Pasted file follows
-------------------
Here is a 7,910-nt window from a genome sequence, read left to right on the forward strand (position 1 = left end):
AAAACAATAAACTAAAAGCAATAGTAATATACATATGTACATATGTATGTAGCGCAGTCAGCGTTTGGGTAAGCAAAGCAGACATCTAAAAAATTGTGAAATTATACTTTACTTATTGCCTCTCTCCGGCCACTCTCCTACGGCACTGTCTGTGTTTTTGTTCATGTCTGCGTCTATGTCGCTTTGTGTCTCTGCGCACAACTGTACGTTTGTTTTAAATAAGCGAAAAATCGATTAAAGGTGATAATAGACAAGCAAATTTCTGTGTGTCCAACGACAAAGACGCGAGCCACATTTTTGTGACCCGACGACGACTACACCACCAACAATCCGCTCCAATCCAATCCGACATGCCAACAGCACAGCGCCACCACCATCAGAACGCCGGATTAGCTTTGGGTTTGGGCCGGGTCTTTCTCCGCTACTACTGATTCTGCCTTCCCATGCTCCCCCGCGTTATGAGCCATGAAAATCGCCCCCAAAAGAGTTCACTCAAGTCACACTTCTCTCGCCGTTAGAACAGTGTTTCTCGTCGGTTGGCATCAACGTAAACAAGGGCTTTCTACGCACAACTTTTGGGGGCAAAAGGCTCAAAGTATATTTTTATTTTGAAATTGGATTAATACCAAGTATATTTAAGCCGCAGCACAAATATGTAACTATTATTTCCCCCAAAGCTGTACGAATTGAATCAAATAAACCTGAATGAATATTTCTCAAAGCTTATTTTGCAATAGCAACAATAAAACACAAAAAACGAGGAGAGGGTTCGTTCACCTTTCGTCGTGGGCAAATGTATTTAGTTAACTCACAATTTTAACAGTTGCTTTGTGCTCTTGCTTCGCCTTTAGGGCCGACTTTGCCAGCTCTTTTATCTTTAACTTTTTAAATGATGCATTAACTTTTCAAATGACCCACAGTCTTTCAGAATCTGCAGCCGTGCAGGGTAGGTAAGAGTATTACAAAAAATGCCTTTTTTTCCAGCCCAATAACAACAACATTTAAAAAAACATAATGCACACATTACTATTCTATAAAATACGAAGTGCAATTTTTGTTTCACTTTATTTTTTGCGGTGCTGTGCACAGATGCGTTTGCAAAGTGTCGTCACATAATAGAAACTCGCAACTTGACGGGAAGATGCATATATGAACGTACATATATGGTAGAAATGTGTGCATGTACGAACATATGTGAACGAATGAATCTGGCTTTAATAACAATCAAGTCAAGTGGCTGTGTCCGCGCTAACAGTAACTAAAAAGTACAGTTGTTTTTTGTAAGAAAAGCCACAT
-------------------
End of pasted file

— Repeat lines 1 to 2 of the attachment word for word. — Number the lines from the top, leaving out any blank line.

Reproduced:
Here is a 7,910-nt window from a genome sequence, read left to right on the forward strand (position 1 = left end):
AAAACAATAAACTAAAAGCAATAGTAATATACATATGTACATATGTATGTAGCGCAGTCAGCGTTTGGGTAAGCAAAGCAGACATCTAAAAAATTGTGAAATTATACTTTACTTATTGCCTCTCTCCGGCCACTCTCCTACGGCACTGTCTGTGTTTTTGTTCATGTCTGCGTCTATGTCGCTTTGTGTCTCTGCGCACAACTGTACGTTTGTTTTAAATAAGCGAAAAATCGATTAAAGGTGATAATAGACAAGCAAATTTCTGTGTGTCCAACGACAAAGACGCGAGCCACATTTTTGTGACCCGACGACGACTACACCACCAACAATCCGCTCCAATCCAATCCGACATGCCAACAGCACAGCGCCACCACCATCAGAACGCCGGATTAGCTTTGGGTTTGGGCCGGGTCTTTCTCCGCTACTACTGATTCTGCCTTCCCATGCTCCCCCGCGTTATGAGCCATGAAAATCGCCCCCAAAAGAGTTCACTCAAGTCACACTTCTCTCGCCGTTAGAACAGTGTTTCTCGTCGGTTGGCATCAACGTAAACAAGGGCTTTCTACGCACAACTTTTGGGGGCAAAAGGCTCAAAGTATATTTTTATTTTGAAATTGGATTAATACCAAGTATATTTAAGCCGCAGCACAAATATGTAACTATTATTTCCCCCAAAGCTGTACGAATTGAATCAAATAAACCTGAATGAATATTTCTCAAAGCTTATTTTGCAATAGCAACAATAAAACACAAAAAACGAGGAGAGGGTTCGTTCACCTTTCGTCGTGGGCAAATGTATTTAGTTAACTCACAATTTTAACAGTTGCTTTGTGCTCTTGCTTCGCCTTTAGGGCCGACTTTGCCAGCTCTTTTATCTTTAACTTTTTAAATGATGCATTAACTTTTCAAATGACCCACAGTCTTTCAGAATCTGCAGCCGTGCAGGGTAGGTAAGAGTATTACAAAAAATGCCTTTTTTTCCAGCCCAATAACAACAACATTTAAAAAAACATAATGCACACATTACTATTCTATAAAATACGAAGTGCAATTTTTGTTTCACTTTATTTTTTGCGGTGCTGTGCACAGATGCGTTTGCAAAGTGTCGTCACATAATAGAAACTCGCAACTTGACGGGAAGATGCATATATGAACGTACATATATGGTAGAAATGTGTGCATGTACGAACATATGTGAACGAATGAATCTGGCTTTAATAACAATCAAGTCAAGTGGCTGTGTCCGCGCTAACAGTAACTAAAAAGTACAGTTGTTTTTTGTAAGAAAAGCCACAT